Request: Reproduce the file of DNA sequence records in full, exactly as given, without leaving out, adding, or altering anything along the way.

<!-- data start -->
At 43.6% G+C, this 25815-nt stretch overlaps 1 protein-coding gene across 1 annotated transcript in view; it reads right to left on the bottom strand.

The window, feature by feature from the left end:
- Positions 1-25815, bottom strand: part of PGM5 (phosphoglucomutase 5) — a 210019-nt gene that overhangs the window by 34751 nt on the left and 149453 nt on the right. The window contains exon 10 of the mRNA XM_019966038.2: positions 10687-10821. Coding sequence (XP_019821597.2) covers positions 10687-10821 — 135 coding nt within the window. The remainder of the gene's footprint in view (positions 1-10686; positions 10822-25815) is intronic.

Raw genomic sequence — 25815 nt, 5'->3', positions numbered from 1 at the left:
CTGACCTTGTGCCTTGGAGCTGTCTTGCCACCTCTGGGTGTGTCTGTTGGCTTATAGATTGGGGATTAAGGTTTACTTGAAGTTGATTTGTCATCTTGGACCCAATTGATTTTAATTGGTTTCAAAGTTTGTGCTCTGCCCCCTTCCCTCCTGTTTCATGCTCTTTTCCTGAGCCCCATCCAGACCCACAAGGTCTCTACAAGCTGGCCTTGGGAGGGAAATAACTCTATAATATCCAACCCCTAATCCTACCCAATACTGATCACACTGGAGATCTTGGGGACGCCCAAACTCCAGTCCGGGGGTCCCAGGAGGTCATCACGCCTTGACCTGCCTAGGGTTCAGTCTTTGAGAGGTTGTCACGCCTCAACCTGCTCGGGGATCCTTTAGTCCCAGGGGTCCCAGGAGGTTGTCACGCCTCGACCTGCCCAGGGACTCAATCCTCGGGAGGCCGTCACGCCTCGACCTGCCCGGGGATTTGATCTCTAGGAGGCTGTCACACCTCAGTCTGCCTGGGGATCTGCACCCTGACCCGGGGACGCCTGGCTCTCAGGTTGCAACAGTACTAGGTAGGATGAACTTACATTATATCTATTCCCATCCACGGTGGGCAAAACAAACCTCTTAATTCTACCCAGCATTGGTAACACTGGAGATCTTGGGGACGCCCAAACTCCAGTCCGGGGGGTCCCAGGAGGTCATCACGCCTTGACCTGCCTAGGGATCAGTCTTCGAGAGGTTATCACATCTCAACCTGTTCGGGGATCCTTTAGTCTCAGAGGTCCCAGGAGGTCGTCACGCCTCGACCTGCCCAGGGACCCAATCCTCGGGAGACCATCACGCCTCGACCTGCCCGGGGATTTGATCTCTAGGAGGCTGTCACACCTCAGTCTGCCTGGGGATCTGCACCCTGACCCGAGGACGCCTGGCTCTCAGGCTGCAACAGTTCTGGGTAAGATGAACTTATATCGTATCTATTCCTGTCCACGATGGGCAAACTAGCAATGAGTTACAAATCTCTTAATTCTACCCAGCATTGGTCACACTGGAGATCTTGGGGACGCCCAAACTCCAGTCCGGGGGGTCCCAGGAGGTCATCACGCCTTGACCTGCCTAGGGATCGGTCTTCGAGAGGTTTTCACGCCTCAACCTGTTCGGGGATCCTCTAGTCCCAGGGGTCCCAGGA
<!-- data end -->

At 43.6% G+C, this 25815-nt stretch overlaps 1 protein-coding gene across 1 annotated transcript in view; it reads right to left on the bottom strand.

The window, feature by feature from the left end:
- Positions 1-25815, bottom strand: part of PGM5 (phosphoglucomutase 5) — a 210019-nt gene that overhangs the window by 34751 nt on the left and 149453 nt on the right. The window contains exon 10 of the mRNA XM_019966038.2: positions 10687-10821. Coding sequence (XP_019821597.2) covers positions 10687-10821 — 135 coding nt within the window. The remainder of the gene's footprint in view (positions 1-10686; positions 10822-25815) is intronic.

Raw genomic sequence — 25815 nt, 5'->3', positions numbered from 1 at the left:
CTGACCTTGTGCCTTGGAGCTGTCTTGCCACCTCTGGGTGTGTCTGTTGGCTTATAGATTGGGGATTAAGGTTTACTTGAAGTTGATTTGTCATCTTGGACCCAATTGATTTTAATTGGTTTCAAAGTTTGTGCTCTGCCCCCTTCCCTCCTGTTTCATGCTCTTTTCCTGAGCCCCATCCAGACCCACAAGGTCTCTACAAGCTGGCCTTGGGAGGGAAATAACTCTATAATATCCAACCCCTAATCCTACCCAATACTGATCACACTGGAGATCTTGGGGACGCCCAAACTCCAGTCCGGGGGTCCCAGGAGGTCATCACGCCTTGACCTGCCTAGGGTTCAGTCTTTGAGAGGTTGTCACGCCTCAACCTGCTCGGGGATCCTTTAGTCCCAGGGGTCCCAGGAGGTTGTCACGCCTCGACCTGCCCAGGGACTCAATCCTCGGGAGGCCGTCACGCCTCGACCTGCCCGGGGATTTGATCTCTAGGAGGCTGTCACACCTCAGTCTGCCTGGGGATCTGCACCCTGACCCGGGGACGCCTGGCTCTCAGGTTGCAACAGTACTAGGTAGGATGAACTTACATTATATCTATTCCCATCCACGGTGGGCAAAACAAACCTCTTAATTCTACCCAGCATTGGTAACACTGGAGATCTTGGGGACGCCCAAACTCCAGTCCGGGGGGTCCCAGGAGGTCATCACGCCTTGACCTGCCTAGGGATCAGTCTTCGAGAGGTTATCACATCTCAACCTGTTCGGGGATCCTTTAGTCTCAGAGGTCCCAGGAGGTCGTCACGCCTCGACCTGCCCAGGGACCCAATCCTCGGGAGACCATCACGCCTCGACCTGCCCGGGGATTTGATCTCTAGGAGGCTGTCACACCTCAGTCTGCCTGGGGATCTGCACCCTGACCCGAGGACGCCTGGCTCTCAGGCTGCAACAGTTCTGGGTAAGATGAACTTATATCGTATCTATTCCTGTCCACGATGGGCAAACTAGCAATGAGTTACAAATCTCTTAATTCTACCCAGCATTGGTCACACTGGAGATCTTGGGGACGCCCAAACTCCAGTCCGGGGGGTCCCAGGAGGTCATCACGCCTTGACCTGCCTAGGGATCGGTCTTCGAGAGGTTTTCACGCCTCAACCTGTTCGGGGATCCTCTAGTCCCAGGGGTCCCAGGA